[URL, Uniform Resource Locator]

Well name1 Depth to top of Pierre Shale from driller logs, in feet below land surface2 Depth to top of Pierre Shale from geophysical logs, in feet below land surface3 Driller log URL from South Dakota Department of Agriculture and Natural Resources (2022)
MW020402 23 22 https://danr.sd.gov/wrimage/WellCompletionReports/images60k/00056128.pdf
MW050201 28 -- https://danr.sd.gov/wrimage/WellCompletionReports/images75k/00061392.pdf
MW060105 14 17 https://danr.sd.gov/wrimage/WellCompletionReports/images15k/00001588.pdf
MW060403 26 -- https://danr.sd.gov/wrimage/WellCompletionReports/images15k/00001591.pdf
MW080101 13 -- Not available online.
MW080102 11.5 11.5 https://danr.sd.gov/wrimage/WellCompletionReports/images75k/00065269.pdf
MW080103 14 13 https://danr.sd.gov/wrimage/WellCompletionReports/images75k/00065270.pdf
MW080401 27.5 29 https://danr.sd.gov/wrimage/WellCompletionReports/images75k/00065272.pdf
MW080402 29 28 https://danr.sd.gov/wrimage/WellCompletionReports/images75k/00065273.pdf
MW101102 13 -- https://danr.sd.gov/wrimage/WellCompletionReports/images15k/00002417.pdf
MW10BG501 28 -- https://danr.sd.gov/wrimage/WellCompletionReports/images15k/00003584.pdf
MW10OB03 35 -- https://danr.sd.gov/wrimage/WellCompletionReports/images15k/00002286.pdf
MW112303 12 -- https://danr.sd.gov/wrimage/WellCompletionReports/images75k/00067088.pdf
MW12BG501 36 -- Not available online.
MW12BG502 34 34 Not available online.
MW12BG503 40 38 Not available online.
MW170102 -- -- https://danr.sd.gov/wrimage/WellCompletionReports/images75k/00073926.pdf
MW170109 -- 16 https://danr.sd.gov/wrimage/WellCompletionReports/images75k/00073927.pdf
MW170118 -- 17 https://danr.sd.gov/wrimage/WellCompletionReports/images75k/00073936.pdf
MW170119 -- 14 https://danr.sd.gov/wrimage/WellCompletionReports/images75k/00073937.pdf
MW930209 -- 31 No lithologic information available
MW930210 -- 33.5 https://danr.sd.gov/wrimage/WellCompletionReports/images30k/00029797.pdf
MW930213 8.4 16 https://danr.sd.gov/wrimage/WellCompletionReports/images30k/00029797.pdf
MW930412 25 -- https://danr.sd.gov/wrimage/WellCompletionReports/images30k/00029729.pdf
MW930420 -- 31 No lithologic information available.
MW930421 15 -- https://danr.sd.gov/wrimage/WellCompletionReports/images30k/00029707.pdf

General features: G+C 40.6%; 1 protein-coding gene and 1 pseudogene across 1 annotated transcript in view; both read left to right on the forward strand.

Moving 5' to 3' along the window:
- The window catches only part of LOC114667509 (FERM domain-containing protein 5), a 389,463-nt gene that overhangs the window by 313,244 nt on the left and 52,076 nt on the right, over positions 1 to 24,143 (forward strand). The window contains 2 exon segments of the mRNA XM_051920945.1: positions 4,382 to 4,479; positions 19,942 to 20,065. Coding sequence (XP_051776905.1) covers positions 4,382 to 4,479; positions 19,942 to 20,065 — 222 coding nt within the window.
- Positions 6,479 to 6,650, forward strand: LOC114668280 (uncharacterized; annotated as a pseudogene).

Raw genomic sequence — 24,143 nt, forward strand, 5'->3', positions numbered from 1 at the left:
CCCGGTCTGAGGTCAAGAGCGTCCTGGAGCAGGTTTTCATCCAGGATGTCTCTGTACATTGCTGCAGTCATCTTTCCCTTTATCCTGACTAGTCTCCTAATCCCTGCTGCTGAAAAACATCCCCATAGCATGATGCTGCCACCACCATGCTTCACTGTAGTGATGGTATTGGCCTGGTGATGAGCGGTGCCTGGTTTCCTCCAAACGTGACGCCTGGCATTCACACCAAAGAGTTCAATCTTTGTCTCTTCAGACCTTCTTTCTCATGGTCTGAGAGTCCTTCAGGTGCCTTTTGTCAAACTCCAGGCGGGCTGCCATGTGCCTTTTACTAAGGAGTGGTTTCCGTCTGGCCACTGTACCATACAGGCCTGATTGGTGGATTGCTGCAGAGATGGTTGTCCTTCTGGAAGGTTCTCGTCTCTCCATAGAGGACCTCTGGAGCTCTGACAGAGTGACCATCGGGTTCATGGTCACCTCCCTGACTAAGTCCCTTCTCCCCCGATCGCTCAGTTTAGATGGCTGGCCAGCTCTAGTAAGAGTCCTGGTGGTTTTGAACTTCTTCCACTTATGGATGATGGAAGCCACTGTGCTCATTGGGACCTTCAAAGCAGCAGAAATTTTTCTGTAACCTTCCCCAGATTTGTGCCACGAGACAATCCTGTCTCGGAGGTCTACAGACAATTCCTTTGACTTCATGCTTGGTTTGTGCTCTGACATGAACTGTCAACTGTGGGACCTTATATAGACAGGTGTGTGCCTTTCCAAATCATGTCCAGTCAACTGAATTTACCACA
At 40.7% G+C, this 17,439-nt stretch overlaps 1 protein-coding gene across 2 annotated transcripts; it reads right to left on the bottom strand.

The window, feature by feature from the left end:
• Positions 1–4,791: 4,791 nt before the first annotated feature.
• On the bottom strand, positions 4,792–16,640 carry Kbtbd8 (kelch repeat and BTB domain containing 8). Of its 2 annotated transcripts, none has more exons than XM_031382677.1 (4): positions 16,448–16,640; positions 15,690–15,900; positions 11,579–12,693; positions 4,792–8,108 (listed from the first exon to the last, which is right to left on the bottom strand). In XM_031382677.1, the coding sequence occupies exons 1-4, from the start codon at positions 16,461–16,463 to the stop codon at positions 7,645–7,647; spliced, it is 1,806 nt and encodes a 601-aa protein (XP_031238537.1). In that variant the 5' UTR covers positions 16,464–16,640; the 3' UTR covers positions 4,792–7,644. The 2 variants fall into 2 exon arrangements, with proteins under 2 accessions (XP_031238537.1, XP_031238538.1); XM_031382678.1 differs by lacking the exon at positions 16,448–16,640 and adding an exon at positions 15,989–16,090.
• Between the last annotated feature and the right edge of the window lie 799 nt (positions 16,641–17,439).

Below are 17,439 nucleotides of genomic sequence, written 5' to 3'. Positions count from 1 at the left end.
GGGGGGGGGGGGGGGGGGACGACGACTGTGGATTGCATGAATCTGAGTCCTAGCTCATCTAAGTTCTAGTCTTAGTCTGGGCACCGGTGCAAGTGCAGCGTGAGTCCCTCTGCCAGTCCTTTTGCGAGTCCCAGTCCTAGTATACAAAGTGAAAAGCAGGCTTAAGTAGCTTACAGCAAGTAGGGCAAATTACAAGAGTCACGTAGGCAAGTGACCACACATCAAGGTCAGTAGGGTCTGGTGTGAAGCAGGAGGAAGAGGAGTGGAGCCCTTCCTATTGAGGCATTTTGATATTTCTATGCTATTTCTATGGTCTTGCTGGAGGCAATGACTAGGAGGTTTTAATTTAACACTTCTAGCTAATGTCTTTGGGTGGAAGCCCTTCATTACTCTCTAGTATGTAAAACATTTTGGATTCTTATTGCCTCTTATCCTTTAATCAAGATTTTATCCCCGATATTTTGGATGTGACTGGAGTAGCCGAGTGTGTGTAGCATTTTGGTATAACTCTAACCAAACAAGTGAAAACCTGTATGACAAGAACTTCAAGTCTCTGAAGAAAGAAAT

MW930422 -- -- No lithologic information available.
MW930426 22 -- https://danr.sd.gov/wrimage/WellCompletionReports/images30k/00029707.pdf
MW940203 26 -- https://danr.sd.gov/wrimage/WellCompletionReports/images30k/00029741.pdf
MW950101 -- 15.5 https://danr.sd.gov/wrimage/WellCompletionReports/images30k/00029725.pdf
MW960102 8.5 8.5 https://danr.sd.gov/wrimage/WellCompletionReports/images60k/00051925.pdf
MW960404 24 24 https://danr.sd.gov/wrimage/WellCompletionReports/images60k/00051909.pdf
MW970202 20 16 https://danr.sd.gov/wrimage/WellCompletionReports/images60k/00051951.pdf
MW970401 21 19.5 https://danr.sd.gov/wrimage/WellCompletionReports/images60k/00051951.pdf
MW97BG0502 -- 17.5 No lithologic information available.
MW97BG0503 33 -- https://danr.sd.gov/wrimage/WellCompletionReports/images15k/00010560.pdf
MW98BG501 -- 22.5 No lithologic information available.
MW98BG502 -- -- No lithologic information available.
MW99BG0501 -- -- No lithologic information available.
PE–58ER 23.5 23.5 Not available online.
PZ980404 -- 21 No lithologic information available.
PZ99BG0501 24 -- No lithologic information available.
PZ99BG0502 -- 14 No lithologic information available.
SVE0101 20 19 https://danr.sd.gov/wrimage/WellCompletionReports/images60k/00051925.pdf
SVE0106 6 -- https://danr.sd.gov/wrimage/WellCompletionReports/images60k/00051925.pdf
2

Rows containing “--” indicate the Pierre Shale was not penetrated or could not be differentiated from overlying surficial deposits.

3

Rows containing “--” indicate natural gamma and electrical resistivity patterns consistent with the Pierre Shale were not observed on composite geophysical logs.

Slug Tests

Slug tests were completed from July 10, 2020, to September 3, 2020, at 44 wells (table 1) to estimate hydraulic properties of surficial deposits in the study area. A slug test is a type of aquifer test that estimates hydraulic conductivity of aquifer materials close to a well by measuring the subsequent rise or fall of the water level in a well in response to a nearly instantaneous change in hydraulic head (Butler, 2020). Slug test durations were less than 60 minutes and often less than 20 minutes; therefore, atmospheric changes during the tests did not affect data collection and test results. About 2 to 5 days before slug tests, wells were developed by removing sediment and material in the well screens to improve hydrologic connection between the well screen and the aquifer. Well development was completed by pumping the well for as many as 30 minutes with a surge block and Waterra pump (Waterra Pumps Limited, 2022). Water levels were measured before and after well development to ensure groundwater in the wells returned to equilibrium before starting the slug test.

Data Collection for Slug Tests